Epic Poetry and the Origins of Evolutionary Theory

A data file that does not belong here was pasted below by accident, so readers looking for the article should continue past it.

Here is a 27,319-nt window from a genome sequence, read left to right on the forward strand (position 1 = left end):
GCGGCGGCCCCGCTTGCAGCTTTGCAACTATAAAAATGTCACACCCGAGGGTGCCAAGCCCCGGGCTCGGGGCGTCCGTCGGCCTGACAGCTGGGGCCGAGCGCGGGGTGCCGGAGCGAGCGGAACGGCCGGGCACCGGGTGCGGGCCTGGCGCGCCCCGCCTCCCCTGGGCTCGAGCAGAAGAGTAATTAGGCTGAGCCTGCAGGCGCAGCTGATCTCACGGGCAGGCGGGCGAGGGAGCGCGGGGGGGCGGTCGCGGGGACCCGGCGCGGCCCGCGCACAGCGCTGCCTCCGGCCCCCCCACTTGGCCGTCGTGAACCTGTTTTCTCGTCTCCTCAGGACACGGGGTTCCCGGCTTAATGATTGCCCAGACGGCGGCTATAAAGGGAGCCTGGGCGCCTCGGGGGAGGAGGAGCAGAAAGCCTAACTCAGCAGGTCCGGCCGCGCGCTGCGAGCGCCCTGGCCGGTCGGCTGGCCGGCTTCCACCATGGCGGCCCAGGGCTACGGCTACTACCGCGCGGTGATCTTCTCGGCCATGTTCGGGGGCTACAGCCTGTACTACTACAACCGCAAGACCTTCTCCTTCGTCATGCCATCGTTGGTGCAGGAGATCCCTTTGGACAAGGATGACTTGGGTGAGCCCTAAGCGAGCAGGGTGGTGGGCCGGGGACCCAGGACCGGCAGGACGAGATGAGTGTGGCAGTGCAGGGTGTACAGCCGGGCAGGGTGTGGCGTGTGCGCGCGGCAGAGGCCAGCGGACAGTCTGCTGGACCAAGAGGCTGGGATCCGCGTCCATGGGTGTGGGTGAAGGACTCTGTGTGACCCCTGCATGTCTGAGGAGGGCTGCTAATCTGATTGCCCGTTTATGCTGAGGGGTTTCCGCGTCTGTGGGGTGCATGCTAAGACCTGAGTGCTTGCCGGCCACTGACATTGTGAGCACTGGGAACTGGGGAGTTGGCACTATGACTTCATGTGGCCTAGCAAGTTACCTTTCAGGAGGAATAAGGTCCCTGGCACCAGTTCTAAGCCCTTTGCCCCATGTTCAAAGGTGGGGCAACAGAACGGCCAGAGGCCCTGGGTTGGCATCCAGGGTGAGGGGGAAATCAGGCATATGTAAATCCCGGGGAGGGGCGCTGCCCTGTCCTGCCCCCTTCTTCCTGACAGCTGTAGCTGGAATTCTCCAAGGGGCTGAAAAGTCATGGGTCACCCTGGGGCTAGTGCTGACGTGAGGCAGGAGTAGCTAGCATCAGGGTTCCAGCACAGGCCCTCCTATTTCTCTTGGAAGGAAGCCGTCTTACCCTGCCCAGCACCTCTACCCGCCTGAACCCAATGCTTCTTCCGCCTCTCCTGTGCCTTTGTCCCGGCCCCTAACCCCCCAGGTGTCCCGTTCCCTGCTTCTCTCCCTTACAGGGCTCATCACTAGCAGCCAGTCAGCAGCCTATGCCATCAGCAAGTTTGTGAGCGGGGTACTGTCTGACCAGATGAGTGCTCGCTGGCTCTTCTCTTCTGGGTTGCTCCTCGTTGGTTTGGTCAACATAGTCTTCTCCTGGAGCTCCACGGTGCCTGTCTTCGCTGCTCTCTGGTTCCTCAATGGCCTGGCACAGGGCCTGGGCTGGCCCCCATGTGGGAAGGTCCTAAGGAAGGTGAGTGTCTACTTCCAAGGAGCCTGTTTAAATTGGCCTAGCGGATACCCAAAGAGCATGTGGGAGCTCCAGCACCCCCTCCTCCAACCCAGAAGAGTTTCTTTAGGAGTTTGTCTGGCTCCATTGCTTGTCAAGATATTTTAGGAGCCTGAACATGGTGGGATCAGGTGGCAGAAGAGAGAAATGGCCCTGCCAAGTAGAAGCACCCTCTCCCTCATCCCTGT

In this article I will examine how Erasmus and Charles Darwin responded to the epic tradition in their writings, and how the legacy of epic was worked into their respective evolutionary visions. Erasmus Darwin formulated a brief sketch of his evolutionary theory in prose in his medical textbook Zoonomia, but when he came to flesh out his conception of evolution in imaginative and empirical detail he turned to verse. His poem The Temple of Nature, published posthumously in 1803, self-consciously evokes epic conventions and engages intertextually with Milton, Lucretius and Ovid in particular. One of the poems that Erasmus Darwin replied to in his verse – Paradise Lost – was by Charles Darwin’s account his constant companion during his voyage on the Beagle. Through exploring how both Darwins responded to Milton’s vision of Creation, and to the counter-visions offered by other epic poets and by Satan within Milton’s own poem, it is possible to see how fundamental epic poetry was to the generation of evolutionary theory and the forms it came to take.